Having a reef tank means you know the ABC of its maintenance, one of which includes the filtration system. It is of three types: mechanical, biological, and chemical. We will talk about the first one today. Mechanical filtration keeps your aquarium free of wastes and organic particles for your aquatic pets to stay healthy.
You have options to choose from about your mechanical filtration system. Some people get a protein skimmer, and others rely on filters. Both do a similar job with the same purpose.
One distinguishable difference between a protein skimmer and a filter is that a skimmer eliminates wastes before they split into deleterious toxins. That gives the skimmer an edge.
That should not necessarily take you to the conclusion that a protein skimmer is the better option. Or it alone is enough for your aquarium. You want to read through the article before you can reach a decision.
Protein Skimmers And Aquarium Filters: What Are They?
A protein skimmer is a piece of equipment for reef tanks that works to remove wastes from the water while oxygenating it. It is a mechanical filter to keep the water from being polluted by removing food particles before they divide into unhealthy toxins.
It is the same as a protein skimmer for other mechanical filters. They physically trap fish waste, uneaten food, and other plant materials while filtering and purifying the tank water.
How Does A Protein Skimmer Work
Every type of protein skimmer has a similar mechanism of creating a water/air interface where it makes a connection between air and water. Eventually, foam forms and gathers wastes and filters them from the water.
Then the filtered water gets back to the tank, and the waste foam sits in a receptacle. You are to clean and throw it away. You can also try automating the drill for your convenience. A lot of aquarists do that.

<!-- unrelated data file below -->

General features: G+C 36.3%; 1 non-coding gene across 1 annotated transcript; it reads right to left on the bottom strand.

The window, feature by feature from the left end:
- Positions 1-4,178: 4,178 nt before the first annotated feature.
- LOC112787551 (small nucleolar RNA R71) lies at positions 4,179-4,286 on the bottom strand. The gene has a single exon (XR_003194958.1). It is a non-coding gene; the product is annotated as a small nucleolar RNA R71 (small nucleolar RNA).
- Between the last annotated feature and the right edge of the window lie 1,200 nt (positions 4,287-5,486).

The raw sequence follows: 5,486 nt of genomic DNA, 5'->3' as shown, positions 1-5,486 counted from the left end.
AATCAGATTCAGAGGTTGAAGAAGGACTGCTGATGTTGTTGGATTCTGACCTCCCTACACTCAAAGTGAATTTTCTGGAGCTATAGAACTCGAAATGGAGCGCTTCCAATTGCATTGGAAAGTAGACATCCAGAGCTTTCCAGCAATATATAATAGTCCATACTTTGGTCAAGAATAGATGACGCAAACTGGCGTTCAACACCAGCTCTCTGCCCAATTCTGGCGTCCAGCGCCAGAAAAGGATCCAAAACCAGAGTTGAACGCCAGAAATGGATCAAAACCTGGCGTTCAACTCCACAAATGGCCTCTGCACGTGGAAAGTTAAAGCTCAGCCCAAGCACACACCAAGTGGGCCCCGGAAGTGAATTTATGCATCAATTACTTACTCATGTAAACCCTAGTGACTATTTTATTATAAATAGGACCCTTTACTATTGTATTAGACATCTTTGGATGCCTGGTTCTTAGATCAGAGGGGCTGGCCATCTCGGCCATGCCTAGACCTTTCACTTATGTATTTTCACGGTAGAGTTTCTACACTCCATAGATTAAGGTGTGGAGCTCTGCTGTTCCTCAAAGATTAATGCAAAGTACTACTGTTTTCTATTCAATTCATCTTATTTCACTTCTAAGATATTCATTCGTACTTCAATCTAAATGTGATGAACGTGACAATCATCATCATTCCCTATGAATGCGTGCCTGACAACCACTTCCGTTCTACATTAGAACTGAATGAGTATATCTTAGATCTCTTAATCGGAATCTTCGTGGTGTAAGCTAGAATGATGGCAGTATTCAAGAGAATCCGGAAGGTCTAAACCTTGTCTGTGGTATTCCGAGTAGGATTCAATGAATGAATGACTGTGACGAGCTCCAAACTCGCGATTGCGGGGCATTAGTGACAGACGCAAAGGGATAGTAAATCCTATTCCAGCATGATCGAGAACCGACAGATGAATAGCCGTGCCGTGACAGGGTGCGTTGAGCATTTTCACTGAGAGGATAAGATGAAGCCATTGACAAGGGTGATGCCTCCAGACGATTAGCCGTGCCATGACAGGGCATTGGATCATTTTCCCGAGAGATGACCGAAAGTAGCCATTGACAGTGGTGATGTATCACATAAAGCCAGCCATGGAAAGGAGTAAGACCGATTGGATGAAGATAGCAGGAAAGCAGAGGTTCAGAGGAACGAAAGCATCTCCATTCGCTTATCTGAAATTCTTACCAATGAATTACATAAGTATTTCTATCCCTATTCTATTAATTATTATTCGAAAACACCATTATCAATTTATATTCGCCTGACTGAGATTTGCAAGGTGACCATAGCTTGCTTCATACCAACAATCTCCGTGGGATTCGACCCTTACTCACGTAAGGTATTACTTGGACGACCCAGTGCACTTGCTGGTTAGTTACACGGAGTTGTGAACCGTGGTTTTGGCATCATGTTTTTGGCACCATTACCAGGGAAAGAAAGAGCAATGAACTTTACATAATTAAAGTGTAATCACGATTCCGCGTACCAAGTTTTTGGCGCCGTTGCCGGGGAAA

How Does An Aquarium Filter Work
A filter pushes the water by using a filter media as its strainer. It catches the free-floating organic materials that fail to pass through the media openings.
It can work with a piece of filter floss, a sponge, and a special filter pad as the media. It may produce air bubbles, too, like a protein skimmer. But that would be for saltwater only. How efficient the filtration will be depends a lot on the quality of the filter media.
Where To Put Them In The Reef Tank?
There are internal, external, and hang on the back skimmers. The first one sits inside a tank or the sump. You will set the second one outside your tank to connect it with the inlet and outlet pumps. As for the HOB skimmers, you are to place them on your aquarium or open-topped sump’s side.
Internal and HOB filters go in the same place as the skimmers. Another is under-gravel filters, which use the substrate to suck in the tank water. Then bacteria develop on the gravel to break the wastes down, meaning the filter will stay at the tank’s bottom under its substrate.
If you get a canister filter, an increasingly popular mechanic filter, you will have to position them outside your tank using a pump to go from and to the tank.
Do I Need To Have A Filter While Running A Protein Skimmer Already?
You may not if you already have a full-functioning protein skimmer. However, it would be wise to think of alternative filtration systems depending on your aquarium needs.
Is There Any Case Where I might Need To Run Both In My Reef Tank?
A protein skimmer makes the filter’s job easier when combined. You will have an immaculate reef system with both running.
While it is not absolutely mandatory for you, you might consider using these two together if your tank has many inhabitants. Typically, if each square foot of the surface area has 3 inches for every fish, the environment will remain healthy. The more fish you add to your tank, the more you need another filtration system to provide backup.
Besides, you will need a filter anyway if your aquarium does not have live rock. Since they have filtration properties, your tank can do with a skimmer only. But if your tank has sensitive corals or fish, you have to think of using both tools at once.
Since both tools are related to mechanical filtration, they are not mutually exclusive. Using either of them will provide your tank with a primary level of maintenance.
But it is best to use both in some cases, which is why you should analyze your tank needs and conditions before moving forward with its filtration system.
That is all from here. Thank you for reading!